Finding safe drugs to treat neurodegenerative diseases
‘Mutant’ protein clusters, long blamed for the progression of Huntington’s and other neurodegenerative diseases, have been the primary focus of therapies in development by pharmaceutical companies. But according to new research, these drugs may not only be ineffective — they may pose a serious threat to patients.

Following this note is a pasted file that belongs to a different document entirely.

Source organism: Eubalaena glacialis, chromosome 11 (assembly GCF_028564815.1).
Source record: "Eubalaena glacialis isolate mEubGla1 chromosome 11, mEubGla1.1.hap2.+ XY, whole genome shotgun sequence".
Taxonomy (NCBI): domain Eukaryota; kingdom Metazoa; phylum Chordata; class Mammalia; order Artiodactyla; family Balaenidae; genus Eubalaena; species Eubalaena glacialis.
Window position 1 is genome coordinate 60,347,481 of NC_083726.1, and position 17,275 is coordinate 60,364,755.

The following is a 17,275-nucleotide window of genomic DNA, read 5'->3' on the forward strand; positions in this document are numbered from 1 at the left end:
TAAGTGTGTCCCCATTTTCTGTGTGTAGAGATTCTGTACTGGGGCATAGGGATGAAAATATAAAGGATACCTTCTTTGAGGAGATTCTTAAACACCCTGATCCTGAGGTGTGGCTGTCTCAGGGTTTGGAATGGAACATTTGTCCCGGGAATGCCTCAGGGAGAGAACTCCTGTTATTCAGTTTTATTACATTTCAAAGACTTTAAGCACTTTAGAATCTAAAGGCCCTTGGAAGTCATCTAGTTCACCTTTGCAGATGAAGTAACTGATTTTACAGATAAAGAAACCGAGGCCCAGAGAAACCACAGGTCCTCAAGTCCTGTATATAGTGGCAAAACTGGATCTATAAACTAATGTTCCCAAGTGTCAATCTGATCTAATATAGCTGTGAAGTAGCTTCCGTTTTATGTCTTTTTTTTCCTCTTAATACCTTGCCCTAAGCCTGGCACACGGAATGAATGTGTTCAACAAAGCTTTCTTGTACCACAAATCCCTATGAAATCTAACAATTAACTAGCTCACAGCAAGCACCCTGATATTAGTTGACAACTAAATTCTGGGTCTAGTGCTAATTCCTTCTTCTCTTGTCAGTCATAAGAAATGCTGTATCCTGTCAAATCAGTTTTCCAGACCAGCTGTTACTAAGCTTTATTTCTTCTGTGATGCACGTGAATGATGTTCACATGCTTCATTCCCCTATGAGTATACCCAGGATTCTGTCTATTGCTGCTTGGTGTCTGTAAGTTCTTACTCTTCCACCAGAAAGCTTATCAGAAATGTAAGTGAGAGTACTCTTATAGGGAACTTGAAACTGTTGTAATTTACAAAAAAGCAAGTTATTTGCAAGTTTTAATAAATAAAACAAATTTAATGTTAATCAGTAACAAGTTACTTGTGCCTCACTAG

People diagnosed with Huntington’s disease, most in their mid-thirties and forties, face a devastating prognosis: complete mental, physical, and behavioral decline within two decades. “Mutant” protein clusters, long blamed for the progression of the genetic disease, have been the primary focus of therapies in development by pharmaceutical companies. But according to new research from Prof. Gerardo Lederkremer and Dr. Julia Leitman of Tel Aviv University’s Department of Cell Research and Immunology, in collaboration with Prof. Ulrich Hartl of the Max Planck Institute for Biochemistry, these drugs may not only be ineffective — they may pose a serious threat to patients.In two ground-breaking studies, published in the journals PLOS ONE and Nature Communications, Prof. Lederkremer and his team demonstrated that protein clusters are not the cause of toxicity in Huntington’s disease. On the contrary, these aggregates actually serve as a defense mechanism for “stressed” brain cells. Conducted on tissue cultures using cutting-edge microscopic technology, their studies identified a different causative agent — the “stress response” of affected brain cells.”The upsetting implication for therapy of this disease is that drugs being developed to interfere with the formation of protein aggregates may in fact be detrimental,” said Prof. Lederkremer. …
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